Companies in the news after the bell Tuesday.» Read More
DOWNERS GROVE, Ill.-- DeVry Inc.' s fiscal first-quarter profit fell 44 percent on declining enrollment, but the for-profit education company beat market expectations. DeVry and other for-profit education companies have struggled for more than a year with the impact of new government regulations and increased scrutiny.
Recent data released by the Department of Education shows that students at for-profit schools have the highest default rates on student loans.
DeVry Inc. was one of the day's biggest gainers, rising $1.11, or 4.9 percent, to $23.87, after peaking at $25.02 earlier in the day.
NEW YORK, Oct 1- Small cap stocks rallied on Monday as a surprise expansion in the U.S. manufacturing sector quieted concerns about economic growth at a time when central banks are seen continuing to support markets. The ISM number suggests that things are not that bad, "said Adam Sarhan, chief executive officer at Sarhan Capital in New York."
Goldman Sachs strategists expect the “fiscal cliff” to push the market lower in the fourth quarter, and they recommend investors sell the stocks that have lagged so far this year.
The clock is ticking on tax rules that may change on January 1, 2013 and could impact the way parents contribute to a college education.
Mountain Home Career Academies High School has taken a big gamble over the last decade. It transformed itself from a traditional high school into one consisting of three academies--engineering, communications, and healthcare.
Check out which companies are making headlines after the bell Monday.
Check out which companies are making headlines after the bell Thursday:
Traders are watching to see if the S&P 500 can break meaningfully above 1400, a three-month high water mark for the stock market, which could help propel it toward a new high for the year.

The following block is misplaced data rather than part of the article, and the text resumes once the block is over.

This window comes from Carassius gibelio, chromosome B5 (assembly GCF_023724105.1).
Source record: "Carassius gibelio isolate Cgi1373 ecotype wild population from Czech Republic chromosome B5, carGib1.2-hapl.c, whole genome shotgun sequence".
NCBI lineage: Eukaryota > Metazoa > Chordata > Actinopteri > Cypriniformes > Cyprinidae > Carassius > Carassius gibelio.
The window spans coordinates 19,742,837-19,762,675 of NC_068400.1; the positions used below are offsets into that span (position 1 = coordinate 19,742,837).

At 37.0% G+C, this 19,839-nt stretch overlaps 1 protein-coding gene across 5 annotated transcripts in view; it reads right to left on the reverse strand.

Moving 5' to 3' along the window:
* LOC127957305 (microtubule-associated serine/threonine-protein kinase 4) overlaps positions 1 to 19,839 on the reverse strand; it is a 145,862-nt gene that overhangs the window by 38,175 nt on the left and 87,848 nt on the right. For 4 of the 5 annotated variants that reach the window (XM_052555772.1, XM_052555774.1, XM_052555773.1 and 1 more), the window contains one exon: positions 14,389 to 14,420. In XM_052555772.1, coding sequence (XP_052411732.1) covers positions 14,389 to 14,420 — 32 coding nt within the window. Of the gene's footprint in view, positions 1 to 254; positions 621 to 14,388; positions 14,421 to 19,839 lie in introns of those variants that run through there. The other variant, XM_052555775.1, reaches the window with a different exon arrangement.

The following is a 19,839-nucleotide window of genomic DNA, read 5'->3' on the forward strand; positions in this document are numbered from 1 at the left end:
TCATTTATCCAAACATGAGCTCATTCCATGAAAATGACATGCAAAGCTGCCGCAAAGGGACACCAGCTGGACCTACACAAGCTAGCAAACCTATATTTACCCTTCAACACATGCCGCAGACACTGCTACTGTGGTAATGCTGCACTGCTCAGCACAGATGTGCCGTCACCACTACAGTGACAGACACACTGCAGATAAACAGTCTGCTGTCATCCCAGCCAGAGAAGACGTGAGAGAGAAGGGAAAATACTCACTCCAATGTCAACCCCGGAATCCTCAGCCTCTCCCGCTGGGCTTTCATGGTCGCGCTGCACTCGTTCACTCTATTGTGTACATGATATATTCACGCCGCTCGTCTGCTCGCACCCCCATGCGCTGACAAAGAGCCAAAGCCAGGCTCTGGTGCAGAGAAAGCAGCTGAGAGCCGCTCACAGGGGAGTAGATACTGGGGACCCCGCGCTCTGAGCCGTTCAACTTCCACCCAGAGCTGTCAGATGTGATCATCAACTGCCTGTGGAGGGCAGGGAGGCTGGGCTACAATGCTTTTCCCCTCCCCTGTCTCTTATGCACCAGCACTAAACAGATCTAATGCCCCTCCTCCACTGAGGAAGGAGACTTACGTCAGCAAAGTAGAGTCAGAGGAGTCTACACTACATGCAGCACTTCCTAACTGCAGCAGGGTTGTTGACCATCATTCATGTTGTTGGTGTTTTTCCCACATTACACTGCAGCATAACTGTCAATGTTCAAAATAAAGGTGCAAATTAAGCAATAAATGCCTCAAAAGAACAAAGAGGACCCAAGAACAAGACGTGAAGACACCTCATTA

Stocks quickly clawed back in the final hour of trading Tuesday but still ended lower, with the Dow logging its third-consecutive triple-digit loss, pressured by ongoing worries in the euro zone.
Check out which companies are making headlines after the bell Monday:
If you’re a Bridgepoint investor, Monday’s press release must have left you feeling like you bombed your final exam before graduation. If you haven’t already panicked out of your position, you could feel better when Bridgepoint bounces back, likely later in the week.
This is as bizarre as it gets: The Education Department today released so-called “Gainful Employment” data that ultimately determines whether the schools should qualify for aid. At least two companies have said the data is inaccurate — and (the bizarre part!) not in their favor.
If you regularly trade the XLF, the GLD or 3 other popular ETFs, you may be making a giant mistake.
With more than $1 trillion in student loans outstanding in this country, crippling debt is no longer confined to select groups. Now, nearly everyone pursuing a bachelor’s degree is borrowing, the New York Times reports.
Companies are looking for ways to spend their cash—whether in dividends or acquisitions, according to a CNBC analysis of recent conference calls after earnings.
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